Eulogies & Obituaries
Giving a meaningful eulogy, or writing an obituary, can be a nerve-wracking situation for even the most accomplished public speaker. We have gathered some resources to help you along the way.
Giving a meaningful, moving eulogy can be a nerve-wracking situation for even the most accomplished public speaker, but it doesn't have to be. How can you summarize somebody’s life in a few short minutes, while being both somber and funny at the same time? Writing and delivering a eulogy is a therapeutic tool to help deal with your grief, and being chosen to give a eulogy is an honor and should be treated that way. Here are some tips for writing and delivering an eloquent and memorable eulogy.
- Gather information. Talk with family members, close friends and co-workers to get important information on the deceased. Some important information to include in the eulogy is the person's family and other close relationships, their education/career, hobbies or special interests, places the person lived or traveled too, and any special accomplishments they had.
- Organize your thoughts. Jot down your ideas by whatever means are most comfortable and familiar to you. Create an outline of your speech, and fill in the information that you gathered about the person.
- Write it down. This is not a toast at a wedding where you can make off the cuff remarks, and you should not ad lib a eulogy. Writing it all down allows you to include and remember every detail you wanted in your eulogy. When you bring a copy of your eulogy to the podium, make sure it is easy to read. Print it out in a large font or, if it is hand-written, leave a few spaces between the lines. Keep in mind the length of your eulogy; it’s best to keep things on the short side, especially if there are other speakers.
- Review and Revise. Your first draft will not be your last. When you think you are done, sleep on it, and look it over in the morning when your mind is fresh again. That will be the time to make any necessary revisions.
- Practice, Practice, Practice. Read over your eulogy several times in order to become familiar with it. Practice in front of a mirror, read it to your friends or family, and have them give you feedback. Become familiar with your speech so you can recite it without making it look like you’re reading from a script. The more you practice you have, the more comfortable you will be.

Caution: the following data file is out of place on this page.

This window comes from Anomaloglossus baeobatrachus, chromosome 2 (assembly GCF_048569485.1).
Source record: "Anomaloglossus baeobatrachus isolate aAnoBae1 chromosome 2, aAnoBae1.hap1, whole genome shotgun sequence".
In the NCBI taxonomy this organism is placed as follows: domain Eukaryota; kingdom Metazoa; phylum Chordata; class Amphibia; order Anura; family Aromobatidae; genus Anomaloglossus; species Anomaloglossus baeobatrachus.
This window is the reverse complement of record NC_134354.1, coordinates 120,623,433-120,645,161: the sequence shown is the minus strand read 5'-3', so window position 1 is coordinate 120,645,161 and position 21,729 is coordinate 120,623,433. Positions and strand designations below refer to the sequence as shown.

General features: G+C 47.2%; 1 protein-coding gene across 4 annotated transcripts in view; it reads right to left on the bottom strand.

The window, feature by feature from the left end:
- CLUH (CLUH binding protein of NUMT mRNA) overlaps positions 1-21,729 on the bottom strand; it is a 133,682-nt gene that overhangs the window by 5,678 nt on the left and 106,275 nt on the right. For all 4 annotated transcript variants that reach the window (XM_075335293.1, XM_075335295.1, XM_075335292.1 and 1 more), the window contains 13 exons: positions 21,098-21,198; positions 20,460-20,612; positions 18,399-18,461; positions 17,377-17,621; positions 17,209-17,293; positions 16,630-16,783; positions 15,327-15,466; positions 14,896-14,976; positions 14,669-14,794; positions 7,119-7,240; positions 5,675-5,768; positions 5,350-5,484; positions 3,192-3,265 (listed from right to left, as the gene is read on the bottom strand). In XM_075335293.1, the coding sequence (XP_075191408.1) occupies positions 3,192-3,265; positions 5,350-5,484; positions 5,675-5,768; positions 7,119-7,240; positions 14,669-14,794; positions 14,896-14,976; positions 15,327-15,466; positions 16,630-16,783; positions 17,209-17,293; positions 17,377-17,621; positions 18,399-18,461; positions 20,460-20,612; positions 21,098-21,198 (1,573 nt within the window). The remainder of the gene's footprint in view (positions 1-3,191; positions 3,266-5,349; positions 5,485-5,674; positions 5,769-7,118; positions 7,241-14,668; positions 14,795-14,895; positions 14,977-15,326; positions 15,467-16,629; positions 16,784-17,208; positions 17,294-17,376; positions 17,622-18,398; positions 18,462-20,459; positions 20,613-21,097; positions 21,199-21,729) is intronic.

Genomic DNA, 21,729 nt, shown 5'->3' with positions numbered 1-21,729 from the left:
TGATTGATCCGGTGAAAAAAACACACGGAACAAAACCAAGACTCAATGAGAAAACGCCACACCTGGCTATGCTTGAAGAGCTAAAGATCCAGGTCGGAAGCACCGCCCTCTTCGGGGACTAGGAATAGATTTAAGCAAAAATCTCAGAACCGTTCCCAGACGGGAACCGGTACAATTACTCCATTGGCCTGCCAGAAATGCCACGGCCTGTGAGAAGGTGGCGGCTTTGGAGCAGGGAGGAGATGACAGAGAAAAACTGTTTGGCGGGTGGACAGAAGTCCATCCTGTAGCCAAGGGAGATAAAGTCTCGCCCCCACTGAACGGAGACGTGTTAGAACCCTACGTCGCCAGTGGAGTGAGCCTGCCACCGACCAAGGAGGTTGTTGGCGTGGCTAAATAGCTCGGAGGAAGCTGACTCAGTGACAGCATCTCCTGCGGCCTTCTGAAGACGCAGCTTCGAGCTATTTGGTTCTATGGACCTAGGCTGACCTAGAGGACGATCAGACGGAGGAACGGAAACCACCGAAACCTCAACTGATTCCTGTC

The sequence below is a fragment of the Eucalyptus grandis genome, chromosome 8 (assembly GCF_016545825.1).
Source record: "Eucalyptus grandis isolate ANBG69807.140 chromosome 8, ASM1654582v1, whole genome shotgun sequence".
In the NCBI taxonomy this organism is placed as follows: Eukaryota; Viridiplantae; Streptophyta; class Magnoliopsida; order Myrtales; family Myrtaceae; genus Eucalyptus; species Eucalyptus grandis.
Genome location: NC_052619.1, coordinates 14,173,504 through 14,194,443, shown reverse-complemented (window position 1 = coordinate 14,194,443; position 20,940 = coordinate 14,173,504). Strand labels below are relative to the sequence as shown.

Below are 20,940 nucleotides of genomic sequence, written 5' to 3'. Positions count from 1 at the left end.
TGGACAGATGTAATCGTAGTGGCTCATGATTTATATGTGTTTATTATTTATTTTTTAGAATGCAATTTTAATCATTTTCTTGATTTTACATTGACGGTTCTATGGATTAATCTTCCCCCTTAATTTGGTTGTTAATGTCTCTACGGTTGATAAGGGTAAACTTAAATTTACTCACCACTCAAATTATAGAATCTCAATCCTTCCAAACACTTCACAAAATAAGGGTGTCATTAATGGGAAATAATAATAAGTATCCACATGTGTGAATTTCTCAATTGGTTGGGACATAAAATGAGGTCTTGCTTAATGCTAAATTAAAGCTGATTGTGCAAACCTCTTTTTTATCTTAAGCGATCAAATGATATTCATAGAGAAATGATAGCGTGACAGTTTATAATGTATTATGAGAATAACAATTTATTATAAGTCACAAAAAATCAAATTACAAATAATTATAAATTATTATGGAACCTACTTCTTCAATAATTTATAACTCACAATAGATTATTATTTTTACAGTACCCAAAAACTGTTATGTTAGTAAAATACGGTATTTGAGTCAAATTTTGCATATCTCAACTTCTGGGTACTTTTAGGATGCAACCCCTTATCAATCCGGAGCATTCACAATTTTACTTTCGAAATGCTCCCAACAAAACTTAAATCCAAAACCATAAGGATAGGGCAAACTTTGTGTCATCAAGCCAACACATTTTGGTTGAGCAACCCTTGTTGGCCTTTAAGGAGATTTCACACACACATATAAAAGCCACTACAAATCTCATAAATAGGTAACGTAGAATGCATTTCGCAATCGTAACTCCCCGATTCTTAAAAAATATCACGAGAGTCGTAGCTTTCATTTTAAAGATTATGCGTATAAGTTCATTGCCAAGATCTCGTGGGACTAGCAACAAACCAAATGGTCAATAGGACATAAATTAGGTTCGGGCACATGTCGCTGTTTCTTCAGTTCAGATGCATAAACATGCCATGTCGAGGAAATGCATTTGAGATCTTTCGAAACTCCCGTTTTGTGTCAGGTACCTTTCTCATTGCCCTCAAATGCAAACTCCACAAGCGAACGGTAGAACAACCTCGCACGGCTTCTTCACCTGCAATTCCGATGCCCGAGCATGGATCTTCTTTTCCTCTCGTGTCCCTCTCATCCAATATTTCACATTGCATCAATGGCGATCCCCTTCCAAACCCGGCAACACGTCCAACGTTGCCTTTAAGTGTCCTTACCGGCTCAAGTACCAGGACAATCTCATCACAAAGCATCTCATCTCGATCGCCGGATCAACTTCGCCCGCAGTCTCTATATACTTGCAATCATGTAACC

- Make them laugh, but be respectful. A funeral is not a roast, however there is room for humor in your eulogy. Fondly remember a story about the person that everyone can relate too. Keep it appropriate, as there will be children and the elderly there that may not share the same sense of humor. Laughter is truly the best medicine, and some well placed humor will help people cope, and will bring back fond memories of the deceased.
- Don’t be afraid to show emotion. Funerals are an extremely emotional event. Nobody expects you not to shed a few tears. However, if you feel that you will be too strongly overcome by your emotions, have a back-up plan in place to have someone you trust deliver the eulogy for you. Give them a copy well in advance if you feel this may be the case.
- Have a glass of water as well as tissues handy.
The best way to start is to make a list of family members to mention (surviving and predeceased) and ensure that everyone`s names are spelled correctly and spouses are accounted for.
Keep in mind the announcement can either just be the information that is needed and current or be a family record (going into more detail with family members).
The order of information can be written this way:
Either full name, first with middle initial, preferred name, nickname. Maiden name could be in brackets.
Example: Elizabeth ``Betty`Irene Smith (nee Brown)
Following the person`s name there could be mention of where the person lived and previously lived, in order to help people make the connection.
resident of St. Marys and formerly of Thorndale.
Writing in the date, place and age of death:
passed away at St. Marys Memorial Hospital on January 1, 2022 at the age of 90.
Listing family members:
- Parents - sometimes they are mentioned first, whether predeceased or not, but can be mentioned later in a predeceased section.
- Spouse (can include maiden name), mentioning date of marriage or number of years married can be done
- Children (can include spouses name)
- Grandchildren and great-grandchildren
- Siblings, can include in-law family members
- With nieces and nephews, sometimes a line saying many nieces, nephews and extended family members in a good way to not miss anyone.
Predeceased family members
Sometimes including information about work, community involvement and hobbies are mentioned.
Suggestions for memorial donations